When a twisted gunman bursts into a Sikh temple in Wisconsin and indiscriminately shoots men, women and children, 99.9 percent of Americans know this is wrong.

When another twisted gunman bursts into a movie theater in Colorado and indiscriminately shoots men, woman and children, 99.9 percent of Americans know this is wrong.

But it’s hard to get that kind of consensus from Americans on much.

That’s because we’ve been conditioned in moral relativism for so long.

It’s like one of the worst mass murderers in history, Josef Stalin, said, “One death is a tragedy; 1 million is a statistic.”

Most of us can agree that murder is wrong. But yet we have influential people in Washington (Anita Dunn, the former White House communications director and current wife of White House counsel Robert Bauer, comes to mind) who still fawn over the greatest mass murderer in history, Mao Zedong. (She calls him one of her two “favorite political philosophers.”)

That’s when things start getting a little sticky – when we depersonalize and politicize right and wrong.

This is a mental illness even affecting some who claim to believe in biblical morality.

They often cite, without any context Jesus, words, “Judge not, that ye be not judged” (Matthew 7:1).

But does the Bible really suggest that we cannot or should not judge?

Absolutely not.

In fact, it insists that we judge. It merely suggests that we do so without hypocrisy.

Jesus makes this clear in John 7:24 when He says: “Judge not according to the appearance, but judge righteous judgment.”

Again, in Luke 12:57, Jesus Himself says: “Yea, and why even of yourselves judge ye not what is right?”

Judging is not an option, according to the Bible. It is not a sin. It is a commandment.

“But he that is spiritual judgeth all things, yet he himself is judged of no man,” it says in 1 Corinthians 2:15.

In 1 Thessalonians 5:21, it says: “Prove all things; hold fast that which is good.”

What is good?

What is true?

There must be some standard for that. I submit to you the only standard that makes any sense is to be found in the teachings of the Bible. Absent those, we are like ships without a rudder.

We’re all going to be judged some day – and on what basis? Our judgment – our ability to discern right from wrong and whether we repent of the wrongs.

“He that rejecteth me, and receiveth not my words, hath one that judgeth him: the word that I have spoken, the same shall judge him in the last day,” said Jesus in John 12:48.

God will indeed judge all of us.

“For the word of God is quick, and powerful, and sharper than any twoedged sword, piercing even to the dividing asunder of soul and spirit, and of the joints and marrow, and is a discerner of the thoughts and intents of the heart,” we read in Hebrews 4:12.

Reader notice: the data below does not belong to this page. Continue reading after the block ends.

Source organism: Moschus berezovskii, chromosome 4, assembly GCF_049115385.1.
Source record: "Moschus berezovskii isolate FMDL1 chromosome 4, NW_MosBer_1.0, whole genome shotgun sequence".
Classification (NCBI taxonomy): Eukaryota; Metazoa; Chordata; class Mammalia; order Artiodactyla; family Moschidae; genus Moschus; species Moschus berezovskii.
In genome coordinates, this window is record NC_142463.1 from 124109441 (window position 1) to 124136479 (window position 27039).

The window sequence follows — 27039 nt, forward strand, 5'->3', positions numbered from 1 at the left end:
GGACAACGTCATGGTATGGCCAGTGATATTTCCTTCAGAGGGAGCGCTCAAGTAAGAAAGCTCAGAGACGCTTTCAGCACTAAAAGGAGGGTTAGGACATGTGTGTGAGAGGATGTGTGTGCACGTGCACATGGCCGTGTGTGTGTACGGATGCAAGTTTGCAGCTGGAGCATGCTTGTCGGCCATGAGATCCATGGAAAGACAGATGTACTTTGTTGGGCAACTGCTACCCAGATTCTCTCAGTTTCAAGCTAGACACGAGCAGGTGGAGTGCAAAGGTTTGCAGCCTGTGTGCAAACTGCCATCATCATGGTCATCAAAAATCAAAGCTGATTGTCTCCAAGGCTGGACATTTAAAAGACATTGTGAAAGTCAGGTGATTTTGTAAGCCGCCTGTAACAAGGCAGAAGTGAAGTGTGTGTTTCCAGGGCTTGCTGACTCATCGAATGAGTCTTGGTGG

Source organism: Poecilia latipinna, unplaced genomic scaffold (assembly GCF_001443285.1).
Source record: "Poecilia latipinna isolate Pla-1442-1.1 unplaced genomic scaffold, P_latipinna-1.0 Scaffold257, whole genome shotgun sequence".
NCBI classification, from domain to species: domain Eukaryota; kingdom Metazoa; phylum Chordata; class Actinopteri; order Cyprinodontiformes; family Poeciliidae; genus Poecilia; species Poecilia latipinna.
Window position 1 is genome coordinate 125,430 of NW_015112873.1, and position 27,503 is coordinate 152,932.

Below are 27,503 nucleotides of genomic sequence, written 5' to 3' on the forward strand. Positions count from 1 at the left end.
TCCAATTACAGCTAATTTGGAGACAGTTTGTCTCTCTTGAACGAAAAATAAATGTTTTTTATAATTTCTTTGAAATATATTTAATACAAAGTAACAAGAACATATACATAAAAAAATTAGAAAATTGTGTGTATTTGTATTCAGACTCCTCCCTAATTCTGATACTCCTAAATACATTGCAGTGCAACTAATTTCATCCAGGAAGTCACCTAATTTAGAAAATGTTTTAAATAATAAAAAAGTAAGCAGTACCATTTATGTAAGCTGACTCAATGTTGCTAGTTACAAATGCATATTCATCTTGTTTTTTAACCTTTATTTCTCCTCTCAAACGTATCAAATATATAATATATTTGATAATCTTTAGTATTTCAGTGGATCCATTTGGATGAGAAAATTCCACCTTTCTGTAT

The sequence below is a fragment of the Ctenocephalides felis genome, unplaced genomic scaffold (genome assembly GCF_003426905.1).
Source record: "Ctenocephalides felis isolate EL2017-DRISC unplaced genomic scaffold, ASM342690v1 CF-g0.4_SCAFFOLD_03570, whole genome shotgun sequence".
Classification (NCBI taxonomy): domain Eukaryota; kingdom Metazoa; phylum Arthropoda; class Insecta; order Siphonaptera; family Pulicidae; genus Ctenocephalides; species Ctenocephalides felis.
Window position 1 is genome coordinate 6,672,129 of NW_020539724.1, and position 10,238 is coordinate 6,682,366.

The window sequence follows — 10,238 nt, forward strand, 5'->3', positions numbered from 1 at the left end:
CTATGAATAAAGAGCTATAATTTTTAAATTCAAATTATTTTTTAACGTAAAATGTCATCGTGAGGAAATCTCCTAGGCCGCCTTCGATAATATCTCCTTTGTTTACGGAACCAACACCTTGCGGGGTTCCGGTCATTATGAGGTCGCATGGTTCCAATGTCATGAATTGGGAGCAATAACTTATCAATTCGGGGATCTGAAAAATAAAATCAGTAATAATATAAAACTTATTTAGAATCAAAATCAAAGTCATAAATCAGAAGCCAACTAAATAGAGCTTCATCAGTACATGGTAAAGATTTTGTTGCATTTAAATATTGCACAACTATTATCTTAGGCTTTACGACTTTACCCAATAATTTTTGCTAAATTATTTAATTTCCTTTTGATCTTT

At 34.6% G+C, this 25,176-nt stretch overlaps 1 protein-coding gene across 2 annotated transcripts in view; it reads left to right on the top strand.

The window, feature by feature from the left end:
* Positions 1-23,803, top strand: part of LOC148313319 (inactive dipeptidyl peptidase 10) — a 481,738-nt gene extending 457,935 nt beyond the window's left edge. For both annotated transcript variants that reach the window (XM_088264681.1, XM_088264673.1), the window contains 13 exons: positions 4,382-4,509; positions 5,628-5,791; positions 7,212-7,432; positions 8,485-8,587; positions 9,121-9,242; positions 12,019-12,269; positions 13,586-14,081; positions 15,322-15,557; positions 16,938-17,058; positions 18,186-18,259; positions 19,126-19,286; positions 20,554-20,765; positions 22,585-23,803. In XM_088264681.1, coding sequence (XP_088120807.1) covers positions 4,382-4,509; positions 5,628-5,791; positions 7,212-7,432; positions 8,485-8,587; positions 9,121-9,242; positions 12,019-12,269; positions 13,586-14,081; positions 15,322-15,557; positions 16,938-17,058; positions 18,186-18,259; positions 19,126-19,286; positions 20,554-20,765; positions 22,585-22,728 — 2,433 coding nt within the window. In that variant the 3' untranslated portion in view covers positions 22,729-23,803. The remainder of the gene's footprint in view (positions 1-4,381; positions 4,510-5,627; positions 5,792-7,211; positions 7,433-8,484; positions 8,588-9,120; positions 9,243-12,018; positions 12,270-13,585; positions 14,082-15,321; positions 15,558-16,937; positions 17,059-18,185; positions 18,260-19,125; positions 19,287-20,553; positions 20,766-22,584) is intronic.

What did the Apostle Paul tell the Philippians? “And this I pray, that your love may abound yet more and more in knowledge and in all judgment; That ye may approve things that are excellent; that ye may be sincere and without offence till the day of Christ.”

Making good decisions with a pure heart is the central theme of the Bible.

What did Solomon ask of God that gave him favor?

“Give therefore thy servant an understanding heart to judge thy people, that I may discern between good and bad: for who is able to judge this thy so great a people?

“And the speech pleased the Lord, that Solomon had asked this thing.”

Judgment comes with spiritual maturity, we learn in Hebrews 5:14: “But strong meat belongeth to them that are of full age, even those who by reason of use have their senses exercised to discern both good and evil.”

But people without the Spirit of God are incapable of judging wisely, according to 1 Corinthians 2:14-16: “But the natural man receiveth not the things of the Spirit of God: for they are foolishness unto him: neither can he know them, because they are spiritually discerned. But he that is spiritual judgeth all things, yet he himself is judged of no man. For who hath known the mind of the Lord, that he may instruct him? but we have the mind of Christ.”

Understanding right from wrong? I believe God etches the Ten Commandments in the hearts of all men. Some choose to heed them. Others do not.

But no better standard of right and wrong has ever been devised in the history of the world.

Jesus simplified it still in Matthew 22:36-40, when asked which is the greatest commandment in the law: He said: “Thou shalt love the Lord thy God with all thy heart, and with all thy soul, and with all thy mind. This is the first and great commandment. And the second is like unto it, Thou shalt love thy neighbour as thyself. On these two commandments hang all the law and the prophets.”

That’s how we discern right from wrong.

 

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